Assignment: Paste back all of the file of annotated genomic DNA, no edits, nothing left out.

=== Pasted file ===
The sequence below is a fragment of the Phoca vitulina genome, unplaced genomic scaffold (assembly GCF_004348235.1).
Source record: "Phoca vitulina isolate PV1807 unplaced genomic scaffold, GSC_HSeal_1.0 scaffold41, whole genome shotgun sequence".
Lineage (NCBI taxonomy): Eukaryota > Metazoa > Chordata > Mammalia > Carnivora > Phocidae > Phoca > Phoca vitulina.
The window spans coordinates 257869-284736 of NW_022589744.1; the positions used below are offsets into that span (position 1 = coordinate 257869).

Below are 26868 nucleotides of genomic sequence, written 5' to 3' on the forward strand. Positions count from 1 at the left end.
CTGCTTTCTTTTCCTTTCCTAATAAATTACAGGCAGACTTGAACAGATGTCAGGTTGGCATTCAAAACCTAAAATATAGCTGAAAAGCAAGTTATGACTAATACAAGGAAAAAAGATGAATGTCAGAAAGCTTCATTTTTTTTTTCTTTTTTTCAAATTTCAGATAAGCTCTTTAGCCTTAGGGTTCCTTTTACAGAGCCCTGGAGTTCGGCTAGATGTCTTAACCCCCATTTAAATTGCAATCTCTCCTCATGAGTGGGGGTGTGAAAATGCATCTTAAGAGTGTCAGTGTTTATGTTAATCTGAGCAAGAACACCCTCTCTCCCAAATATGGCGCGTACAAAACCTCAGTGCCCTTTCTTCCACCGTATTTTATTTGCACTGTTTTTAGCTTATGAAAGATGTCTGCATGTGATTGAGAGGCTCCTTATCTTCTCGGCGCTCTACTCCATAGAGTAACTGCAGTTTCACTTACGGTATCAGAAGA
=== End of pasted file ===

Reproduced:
The sequence below is a fragment of the Phoca vitulina genome, unplaced genomic scaffold (assembly GCF_004348235.1).
Source record: "Phoca vitulina isolate PV1807 unplaced genomic scaffold, GSC_HSeal_1.0 scaffold41, whole genome shotgun sequence".
Lineage (NCBI taxonomy): Eukaryota > Metazoa > Chordata > Mammalia > Carnivora > Phocidae > Phoca > Phoca vitulina.
The window spans coordinates 257869-284736 of NW_022589744.1; the positions used below are offsets into that span (position 1 = coordinate 257869).

Below are 26868 nucleotides of genomic sequence, written 5' to 3' on the forward strand. Positions count from 1 at the left end.
CTGCTTTCTTTTCCTTTCCTAATAAATTACAGGCAGACTTGAACAGATGTCAGGTTGGCATTCAAAACCTAAAATATAGCTGAAAAGCAAGTTATGACTAATACAAGGAAAAAAGATGAATGTCAGAAAGCTTCATTTTTTTTTTCTTTTTTTCAAATTTCAGATAAGCTCTTTAGCCTTAGGGTTCCTTTTACAGAGCCCTGGAGTTCGGCTAGATGTCTTAACCCCCATTTAAATTGCAATCTCTCCTCATGAGTGGGGGTGTGAAAATGCATCTTAAGAGTGTCAGTGTTTATGTTAATCTGAGCAAGAACACCCTCTCTCCCAAATATGGCGCGTACAAAACCTCAGTGCCCTTTCTTCCACCGTATTTTATTTGCACTGTTTTTAGCTTATGAAAGATGTCTGCATGTGATTGAGAGGCTCCTTATCTTCTCGGCGCTCTACTCCATAGAGTAACTGCAGTTTCACTTACGGTATCAGAAGA